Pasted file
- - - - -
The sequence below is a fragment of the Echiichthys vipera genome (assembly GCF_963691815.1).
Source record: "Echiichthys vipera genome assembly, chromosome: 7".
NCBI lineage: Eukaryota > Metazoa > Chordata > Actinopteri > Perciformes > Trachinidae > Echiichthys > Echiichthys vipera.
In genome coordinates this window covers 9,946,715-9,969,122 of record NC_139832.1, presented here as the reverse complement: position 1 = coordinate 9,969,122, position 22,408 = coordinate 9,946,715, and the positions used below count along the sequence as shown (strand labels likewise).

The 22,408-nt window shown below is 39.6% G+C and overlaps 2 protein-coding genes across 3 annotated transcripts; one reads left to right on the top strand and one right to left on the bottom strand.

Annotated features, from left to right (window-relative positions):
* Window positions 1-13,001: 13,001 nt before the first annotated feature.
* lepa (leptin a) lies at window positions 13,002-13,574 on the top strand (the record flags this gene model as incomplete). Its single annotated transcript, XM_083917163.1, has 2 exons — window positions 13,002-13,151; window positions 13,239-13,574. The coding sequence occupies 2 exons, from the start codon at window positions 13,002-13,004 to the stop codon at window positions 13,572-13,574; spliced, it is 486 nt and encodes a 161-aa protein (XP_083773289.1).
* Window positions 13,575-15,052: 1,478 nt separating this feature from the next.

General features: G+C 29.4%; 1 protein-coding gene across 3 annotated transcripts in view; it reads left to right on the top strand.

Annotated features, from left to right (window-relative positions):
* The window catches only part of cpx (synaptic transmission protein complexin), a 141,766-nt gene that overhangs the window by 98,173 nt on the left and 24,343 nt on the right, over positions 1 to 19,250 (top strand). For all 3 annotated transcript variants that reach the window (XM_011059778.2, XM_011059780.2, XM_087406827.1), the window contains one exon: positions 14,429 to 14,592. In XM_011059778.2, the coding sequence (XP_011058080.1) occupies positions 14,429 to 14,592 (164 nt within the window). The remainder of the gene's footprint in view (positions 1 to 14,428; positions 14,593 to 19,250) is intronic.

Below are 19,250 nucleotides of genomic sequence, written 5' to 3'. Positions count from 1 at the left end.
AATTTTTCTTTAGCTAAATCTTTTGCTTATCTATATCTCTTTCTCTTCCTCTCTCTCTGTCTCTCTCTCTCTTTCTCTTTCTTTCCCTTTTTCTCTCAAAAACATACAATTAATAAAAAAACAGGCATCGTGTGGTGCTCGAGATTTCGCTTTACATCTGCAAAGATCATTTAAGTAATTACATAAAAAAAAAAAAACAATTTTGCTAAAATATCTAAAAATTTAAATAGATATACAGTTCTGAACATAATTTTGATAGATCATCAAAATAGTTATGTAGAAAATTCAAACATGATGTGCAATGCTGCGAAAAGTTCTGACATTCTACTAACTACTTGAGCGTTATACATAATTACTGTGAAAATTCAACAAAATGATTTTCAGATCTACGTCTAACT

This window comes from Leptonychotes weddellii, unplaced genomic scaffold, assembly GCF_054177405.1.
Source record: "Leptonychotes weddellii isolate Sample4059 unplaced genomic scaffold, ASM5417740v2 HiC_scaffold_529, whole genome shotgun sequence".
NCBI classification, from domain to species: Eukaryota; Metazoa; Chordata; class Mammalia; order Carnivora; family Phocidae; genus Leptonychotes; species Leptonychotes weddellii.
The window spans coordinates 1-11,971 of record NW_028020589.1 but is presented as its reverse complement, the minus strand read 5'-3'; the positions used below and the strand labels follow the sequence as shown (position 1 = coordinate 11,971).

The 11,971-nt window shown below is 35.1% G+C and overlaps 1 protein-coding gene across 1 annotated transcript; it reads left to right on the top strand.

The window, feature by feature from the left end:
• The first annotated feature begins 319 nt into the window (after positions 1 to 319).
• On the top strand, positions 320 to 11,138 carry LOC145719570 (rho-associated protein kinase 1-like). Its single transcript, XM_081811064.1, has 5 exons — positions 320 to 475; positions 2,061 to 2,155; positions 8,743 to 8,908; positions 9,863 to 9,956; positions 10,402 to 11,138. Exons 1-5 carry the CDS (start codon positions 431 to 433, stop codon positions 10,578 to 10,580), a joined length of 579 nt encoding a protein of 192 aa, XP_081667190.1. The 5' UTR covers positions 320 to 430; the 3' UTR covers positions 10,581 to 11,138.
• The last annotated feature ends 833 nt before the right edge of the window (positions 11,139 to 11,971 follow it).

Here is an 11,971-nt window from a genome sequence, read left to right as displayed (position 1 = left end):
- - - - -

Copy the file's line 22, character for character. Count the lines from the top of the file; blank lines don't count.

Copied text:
• On the top strand, positions 320 to 11,138 carry LOC145719570 (rho-associated protein kinase 1-like). Its single transcript, XM_081811064.1, has 5 exons — positions 320 to 475; positions 2,061 to 2,155; positions 8,743 to 8,908; positions 9,863 to 9,956; positions 10,402 to 11,138. Exons 1-5 carry the CDS (start codon positions 431 to 433, stop codon positions 10,578 to 10,580), a joined length of 579 nt encoding a protein of 192 aa, XP_081667190.1. The 5' UTR covers positions 320 to 430; the 3' UTR covers positions 10,581 to 11,138.